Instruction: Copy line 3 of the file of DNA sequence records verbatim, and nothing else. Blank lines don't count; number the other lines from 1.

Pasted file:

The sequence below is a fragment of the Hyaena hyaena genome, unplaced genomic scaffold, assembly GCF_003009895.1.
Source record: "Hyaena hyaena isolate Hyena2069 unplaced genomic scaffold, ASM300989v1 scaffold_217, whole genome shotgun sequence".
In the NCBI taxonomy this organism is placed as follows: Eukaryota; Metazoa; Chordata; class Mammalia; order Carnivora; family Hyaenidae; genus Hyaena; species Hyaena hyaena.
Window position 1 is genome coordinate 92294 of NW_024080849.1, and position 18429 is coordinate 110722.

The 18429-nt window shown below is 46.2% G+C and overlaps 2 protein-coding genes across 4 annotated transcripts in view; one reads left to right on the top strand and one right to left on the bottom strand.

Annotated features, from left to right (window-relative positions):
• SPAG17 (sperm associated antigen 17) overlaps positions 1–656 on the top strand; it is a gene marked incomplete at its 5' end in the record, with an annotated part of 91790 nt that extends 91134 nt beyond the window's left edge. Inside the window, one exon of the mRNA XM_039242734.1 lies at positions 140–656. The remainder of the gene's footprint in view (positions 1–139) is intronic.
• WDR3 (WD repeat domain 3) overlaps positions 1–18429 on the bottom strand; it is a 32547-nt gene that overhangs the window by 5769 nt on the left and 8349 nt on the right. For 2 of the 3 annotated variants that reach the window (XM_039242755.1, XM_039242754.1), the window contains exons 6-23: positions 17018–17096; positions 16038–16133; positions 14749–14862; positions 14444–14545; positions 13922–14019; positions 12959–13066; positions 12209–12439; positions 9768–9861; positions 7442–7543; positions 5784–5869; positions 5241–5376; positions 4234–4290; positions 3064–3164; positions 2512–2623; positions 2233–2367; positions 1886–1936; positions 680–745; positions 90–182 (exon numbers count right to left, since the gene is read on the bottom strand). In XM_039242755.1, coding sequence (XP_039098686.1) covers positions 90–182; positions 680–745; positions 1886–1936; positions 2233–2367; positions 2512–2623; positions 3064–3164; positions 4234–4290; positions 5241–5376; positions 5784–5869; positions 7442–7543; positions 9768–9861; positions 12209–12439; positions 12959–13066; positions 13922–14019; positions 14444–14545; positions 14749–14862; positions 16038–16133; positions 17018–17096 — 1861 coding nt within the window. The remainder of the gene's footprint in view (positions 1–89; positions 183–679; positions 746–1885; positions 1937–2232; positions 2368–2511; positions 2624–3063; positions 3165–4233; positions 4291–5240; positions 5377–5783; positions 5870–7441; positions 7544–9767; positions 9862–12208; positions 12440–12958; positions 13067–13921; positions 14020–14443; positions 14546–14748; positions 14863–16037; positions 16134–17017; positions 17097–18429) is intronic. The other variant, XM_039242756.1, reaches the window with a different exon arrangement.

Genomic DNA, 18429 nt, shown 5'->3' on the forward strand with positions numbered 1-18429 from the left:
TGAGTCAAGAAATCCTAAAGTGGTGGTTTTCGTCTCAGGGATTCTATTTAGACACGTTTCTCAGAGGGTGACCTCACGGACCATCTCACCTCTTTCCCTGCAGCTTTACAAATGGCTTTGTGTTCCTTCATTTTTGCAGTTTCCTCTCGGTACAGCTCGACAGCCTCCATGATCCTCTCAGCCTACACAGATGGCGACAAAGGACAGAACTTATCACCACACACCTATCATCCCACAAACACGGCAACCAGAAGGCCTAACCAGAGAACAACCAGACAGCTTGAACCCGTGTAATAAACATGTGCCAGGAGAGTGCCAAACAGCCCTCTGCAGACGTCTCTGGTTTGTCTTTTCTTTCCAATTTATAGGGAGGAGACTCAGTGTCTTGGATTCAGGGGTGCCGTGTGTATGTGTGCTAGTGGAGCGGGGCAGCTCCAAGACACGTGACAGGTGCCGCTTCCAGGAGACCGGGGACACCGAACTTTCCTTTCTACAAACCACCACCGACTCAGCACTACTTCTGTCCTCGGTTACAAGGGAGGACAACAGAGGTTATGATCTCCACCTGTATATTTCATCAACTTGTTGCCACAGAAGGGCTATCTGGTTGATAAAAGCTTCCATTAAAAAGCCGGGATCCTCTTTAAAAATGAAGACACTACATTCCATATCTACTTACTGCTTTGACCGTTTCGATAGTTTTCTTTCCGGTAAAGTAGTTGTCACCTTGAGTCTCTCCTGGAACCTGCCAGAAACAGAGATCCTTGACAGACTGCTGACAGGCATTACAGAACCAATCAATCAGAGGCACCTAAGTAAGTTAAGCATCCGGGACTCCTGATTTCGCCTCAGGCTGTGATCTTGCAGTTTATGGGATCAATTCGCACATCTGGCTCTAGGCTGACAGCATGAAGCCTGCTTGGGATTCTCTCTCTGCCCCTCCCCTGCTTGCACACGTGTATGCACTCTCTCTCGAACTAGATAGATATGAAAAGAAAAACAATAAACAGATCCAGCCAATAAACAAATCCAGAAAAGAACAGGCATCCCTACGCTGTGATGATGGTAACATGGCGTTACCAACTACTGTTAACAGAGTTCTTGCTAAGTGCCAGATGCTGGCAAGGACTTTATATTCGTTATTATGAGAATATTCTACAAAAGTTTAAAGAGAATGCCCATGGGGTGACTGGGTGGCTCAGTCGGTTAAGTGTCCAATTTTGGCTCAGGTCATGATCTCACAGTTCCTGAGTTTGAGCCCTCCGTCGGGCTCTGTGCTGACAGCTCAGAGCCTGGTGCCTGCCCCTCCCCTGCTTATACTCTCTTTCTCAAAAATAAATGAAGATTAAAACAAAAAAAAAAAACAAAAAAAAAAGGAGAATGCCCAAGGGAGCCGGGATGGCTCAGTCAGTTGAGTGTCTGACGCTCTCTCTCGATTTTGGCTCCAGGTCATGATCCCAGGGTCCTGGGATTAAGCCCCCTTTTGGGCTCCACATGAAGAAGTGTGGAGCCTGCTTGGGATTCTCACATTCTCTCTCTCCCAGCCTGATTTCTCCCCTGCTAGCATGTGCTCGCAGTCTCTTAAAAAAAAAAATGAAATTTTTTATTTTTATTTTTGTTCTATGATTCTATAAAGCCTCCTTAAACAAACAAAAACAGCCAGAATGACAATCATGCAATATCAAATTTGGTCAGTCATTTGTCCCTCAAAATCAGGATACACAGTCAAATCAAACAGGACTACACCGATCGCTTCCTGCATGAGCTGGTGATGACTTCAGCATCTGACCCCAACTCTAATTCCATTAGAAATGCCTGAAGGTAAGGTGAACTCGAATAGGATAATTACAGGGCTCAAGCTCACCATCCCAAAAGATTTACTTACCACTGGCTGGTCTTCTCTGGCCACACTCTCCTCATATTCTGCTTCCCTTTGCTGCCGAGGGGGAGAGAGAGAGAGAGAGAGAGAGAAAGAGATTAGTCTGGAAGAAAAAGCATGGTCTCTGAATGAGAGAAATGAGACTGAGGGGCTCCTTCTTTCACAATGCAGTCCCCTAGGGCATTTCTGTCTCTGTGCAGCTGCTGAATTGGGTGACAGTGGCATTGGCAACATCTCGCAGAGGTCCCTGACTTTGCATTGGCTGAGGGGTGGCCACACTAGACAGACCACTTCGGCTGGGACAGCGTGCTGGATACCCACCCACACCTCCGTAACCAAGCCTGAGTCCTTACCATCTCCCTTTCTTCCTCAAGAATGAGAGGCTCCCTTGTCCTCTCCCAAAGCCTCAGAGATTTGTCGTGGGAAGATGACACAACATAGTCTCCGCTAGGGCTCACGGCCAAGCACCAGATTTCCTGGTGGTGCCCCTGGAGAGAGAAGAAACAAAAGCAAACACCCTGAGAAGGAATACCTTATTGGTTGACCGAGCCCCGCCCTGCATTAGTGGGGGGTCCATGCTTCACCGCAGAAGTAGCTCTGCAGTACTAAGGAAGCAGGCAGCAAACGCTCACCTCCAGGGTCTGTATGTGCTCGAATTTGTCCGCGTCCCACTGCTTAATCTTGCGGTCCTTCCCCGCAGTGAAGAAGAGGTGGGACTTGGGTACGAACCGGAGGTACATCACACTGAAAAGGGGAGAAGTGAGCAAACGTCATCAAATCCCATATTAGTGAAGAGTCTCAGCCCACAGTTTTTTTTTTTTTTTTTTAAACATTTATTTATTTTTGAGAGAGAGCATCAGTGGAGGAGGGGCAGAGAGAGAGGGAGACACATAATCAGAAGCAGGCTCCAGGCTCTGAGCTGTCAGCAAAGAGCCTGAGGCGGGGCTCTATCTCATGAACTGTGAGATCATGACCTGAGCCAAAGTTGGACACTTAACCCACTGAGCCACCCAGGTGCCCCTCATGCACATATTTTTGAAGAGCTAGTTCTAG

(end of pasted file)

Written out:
In the NCBI taxonomy this organism is placed as follows: Eukaryota; Metazoa; Chordata; class Mammalia; order Carnivora; family Hyaenidae; genus Hyaena; species Hyaena hyaena.